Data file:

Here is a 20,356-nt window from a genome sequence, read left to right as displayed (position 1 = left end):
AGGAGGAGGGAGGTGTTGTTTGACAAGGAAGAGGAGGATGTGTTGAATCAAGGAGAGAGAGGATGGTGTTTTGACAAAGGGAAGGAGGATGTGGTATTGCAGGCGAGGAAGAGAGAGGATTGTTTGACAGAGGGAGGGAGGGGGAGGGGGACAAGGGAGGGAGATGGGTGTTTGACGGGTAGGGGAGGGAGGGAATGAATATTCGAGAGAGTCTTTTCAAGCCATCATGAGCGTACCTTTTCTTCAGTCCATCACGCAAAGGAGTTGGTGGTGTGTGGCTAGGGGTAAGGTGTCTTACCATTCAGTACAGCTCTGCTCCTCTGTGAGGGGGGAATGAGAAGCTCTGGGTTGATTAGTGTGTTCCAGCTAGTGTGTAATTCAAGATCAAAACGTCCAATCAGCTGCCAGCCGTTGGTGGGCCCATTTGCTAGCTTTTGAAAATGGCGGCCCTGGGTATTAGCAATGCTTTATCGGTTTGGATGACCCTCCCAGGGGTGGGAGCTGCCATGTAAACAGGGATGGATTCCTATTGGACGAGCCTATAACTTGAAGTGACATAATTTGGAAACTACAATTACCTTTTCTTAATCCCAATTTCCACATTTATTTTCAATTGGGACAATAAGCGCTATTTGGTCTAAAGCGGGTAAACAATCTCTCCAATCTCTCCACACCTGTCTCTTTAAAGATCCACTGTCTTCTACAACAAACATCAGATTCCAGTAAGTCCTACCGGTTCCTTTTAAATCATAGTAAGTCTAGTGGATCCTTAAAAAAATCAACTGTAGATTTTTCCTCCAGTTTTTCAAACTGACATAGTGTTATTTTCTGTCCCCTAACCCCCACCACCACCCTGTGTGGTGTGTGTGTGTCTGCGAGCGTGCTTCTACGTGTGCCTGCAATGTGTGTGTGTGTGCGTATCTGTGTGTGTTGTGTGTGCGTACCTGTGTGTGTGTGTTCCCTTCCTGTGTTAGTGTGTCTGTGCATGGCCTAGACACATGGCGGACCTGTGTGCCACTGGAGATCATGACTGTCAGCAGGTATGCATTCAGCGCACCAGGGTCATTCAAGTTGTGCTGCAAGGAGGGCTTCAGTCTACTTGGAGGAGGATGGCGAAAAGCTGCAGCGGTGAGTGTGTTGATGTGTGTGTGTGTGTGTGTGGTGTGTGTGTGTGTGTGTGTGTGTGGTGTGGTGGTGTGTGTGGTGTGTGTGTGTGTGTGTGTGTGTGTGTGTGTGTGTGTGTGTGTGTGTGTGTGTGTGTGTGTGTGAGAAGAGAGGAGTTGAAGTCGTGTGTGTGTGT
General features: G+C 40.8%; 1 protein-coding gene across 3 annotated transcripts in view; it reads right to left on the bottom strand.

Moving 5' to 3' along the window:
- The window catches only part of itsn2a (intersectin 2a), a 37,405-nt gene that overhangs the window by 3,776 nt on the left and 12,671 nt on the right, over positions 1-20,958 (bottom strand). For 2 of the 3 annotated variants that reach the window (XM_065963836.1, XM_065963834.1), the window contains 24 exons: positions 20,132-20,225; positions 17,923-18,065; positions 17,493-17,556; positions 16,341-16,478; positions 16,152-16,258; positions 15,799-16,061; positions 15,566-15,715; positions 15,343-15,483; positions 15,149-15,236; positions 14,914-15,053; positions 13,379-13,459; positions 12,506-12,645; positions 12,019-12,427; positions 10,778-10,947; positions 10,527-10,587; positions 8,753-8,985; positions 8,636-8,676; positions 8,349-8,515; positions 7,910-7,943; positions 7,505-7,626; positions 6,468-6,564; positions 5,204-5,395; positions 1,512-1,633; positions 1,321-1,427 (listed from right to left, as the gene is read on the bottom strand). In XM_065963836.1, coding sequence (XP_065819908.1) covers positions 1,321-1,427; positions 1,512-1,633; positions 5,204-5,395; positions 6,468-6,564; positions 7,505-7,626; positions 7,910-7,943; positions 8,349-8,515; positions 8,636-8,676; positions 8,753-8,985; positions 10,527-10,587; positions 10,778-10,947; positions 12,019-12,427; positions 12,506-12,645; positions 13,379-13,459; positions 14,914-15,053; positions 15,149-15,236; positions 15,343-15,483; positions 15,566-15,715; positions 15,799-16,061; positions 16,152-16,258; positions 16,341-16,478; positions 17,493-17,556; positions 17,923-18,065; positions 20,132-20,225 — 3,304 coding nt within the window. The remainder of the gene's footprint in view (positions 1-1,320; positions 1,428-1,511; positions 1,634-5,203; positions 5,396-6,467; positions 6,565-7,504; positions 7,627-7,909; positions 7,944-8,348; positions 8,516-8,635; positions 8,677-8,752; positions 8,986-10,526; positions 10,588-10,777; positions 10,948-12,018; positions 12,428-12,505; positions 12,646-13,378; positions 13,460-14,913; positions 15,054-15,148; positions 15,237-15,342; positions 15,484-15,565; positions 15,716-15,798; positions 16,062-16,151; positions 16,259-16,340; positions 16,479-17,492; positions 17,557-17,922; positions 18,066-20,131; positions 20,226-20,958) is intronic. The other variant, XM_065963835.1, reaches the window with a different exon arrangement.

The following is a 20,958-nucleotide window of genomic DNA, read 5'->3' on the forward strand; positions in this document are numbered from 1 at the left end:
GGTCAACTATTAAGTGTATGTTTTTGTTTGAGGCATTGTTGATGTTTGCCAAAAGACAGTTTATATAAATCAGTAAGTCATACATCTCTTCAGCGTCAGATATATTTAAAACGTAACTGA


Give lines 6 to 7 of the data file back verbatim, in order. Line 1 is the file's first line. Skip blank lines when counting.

The following is a 20,958-nucleotide window of genomic DNA, read 5'->3' on the forward strand; positions in this document are numbered from 1 at the left end:
GGTCAACTATTAAGTGTATGTTTTTGTTTGAGGCATTGTTGATGTTTGCCAAAAGACAGTTTATATAAATCAGTAAGTCATACATCTCTTCAGCGTCAGATATATTTAAAACGTAACTGA